Minnesota’s governor could make history by appointing state Rep. Peggy Flanagan to the U.S. Senate. She would be the first Native American woman in history to serve in Congress. She is currently a candidate for the state’s Lt. Gov. (Campaign photo)
There is an uncomfortable, even painful re-balancing going on across so much of society. The old world of male dominance is slowly coming to an end. Minnesota Senator Al Franken lost his office because of his own actions — and that broader change.
This is Trahant Reports.
Franken said as he resigned that he is aware that there is some irony in the fact that he is leaving while a man who has bragged on tape about his history of sexual assault sits in the Oval Office, and a man who has repeatedly preyed on young girls campaigns for the Senate with the full support of his party.
This week that irony plays out. There is a special election in Alabama Tuesday where President Donald J. Trump and the official Republican machine have embraced candidate Roy Moore. The Washington Post reported about Moore’s sexual misconduct with multiple minors.
And Trump has been accused by at least sixteen women of sexual misconduct.
This is an important time in Congress. How does Congress, as an institution, handle abuse by its own members? The line needs to be sharp and absolute. Just last week four members from both parties have resigned, retired or are being investigated.
And to top it off Congress has an institutional problem. There’s a payoff system that was both secret and a way for powerful members to act with impunity.
Transparency is the only way out of this mess.
Yet Al Franken’s resignation remains a tough issue for many Democrats. Franken was the kind of senator that folks wanted, especially on issues involving American Indians and Alaska Natives.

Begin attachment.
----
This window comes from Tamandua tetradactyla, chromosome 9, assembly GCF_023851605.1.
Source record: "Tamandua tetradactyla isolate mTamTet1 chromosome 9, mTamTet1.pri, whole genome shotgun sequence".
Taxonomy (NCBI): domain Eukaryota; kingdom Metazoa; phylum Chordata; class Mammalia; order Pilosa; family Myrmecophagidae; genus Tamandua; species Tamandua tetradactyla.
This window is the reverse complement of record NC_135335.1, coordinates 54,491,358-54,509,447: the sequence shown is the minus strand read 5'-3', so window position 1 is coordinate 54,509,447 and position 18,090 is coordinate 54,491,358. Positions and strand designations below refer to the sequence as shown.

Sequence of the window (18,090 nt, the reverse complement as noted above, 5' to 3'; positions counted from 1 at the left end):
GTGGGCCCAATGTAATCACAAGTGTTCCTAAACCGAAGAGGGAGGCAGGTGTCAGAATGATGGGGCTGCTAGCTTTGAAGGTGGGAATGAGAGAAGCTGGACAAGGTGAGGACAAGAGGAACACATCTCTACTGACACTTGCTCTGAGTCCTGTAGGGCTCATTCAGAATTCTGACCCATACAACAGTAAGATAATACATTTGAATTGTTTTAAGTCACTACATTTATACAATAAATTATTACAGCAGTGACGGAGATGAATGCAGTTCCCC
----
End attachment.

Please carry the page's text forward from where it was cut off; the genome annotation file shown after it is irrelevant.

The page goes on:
Minnesota Gov. Mark Dayton will appoint Franken’s replacement who then will have to run in a special election next year. The most likely pick is Lieutenant Governor Tina Flint Smith.. The appointment of Smith causes another problem: A Republican would automatically replace her as the Lt. Gov. That situation also presents challenges for any administration.
Two other names — both historic choices– are also possible, Reps. Ilhan Omar and Peggy Flanagan (White Earth Ojibwe).
Flanagan is currently running for Lt. Gov. But because of her deep experience in politics, Flanagan could hit the ground running. She already knows her way around Capitol Hill. Since this would be a short term gig, that’s critical. There is another reason why Flanagan should get the nod: Since 1789 there have been 12,244 people serving in Congress. Never has there been a Native woman. Not by election. Not by appointment. This would be a chance to start a new era, one where indigenous voices are heard.
I am Mark Trahant.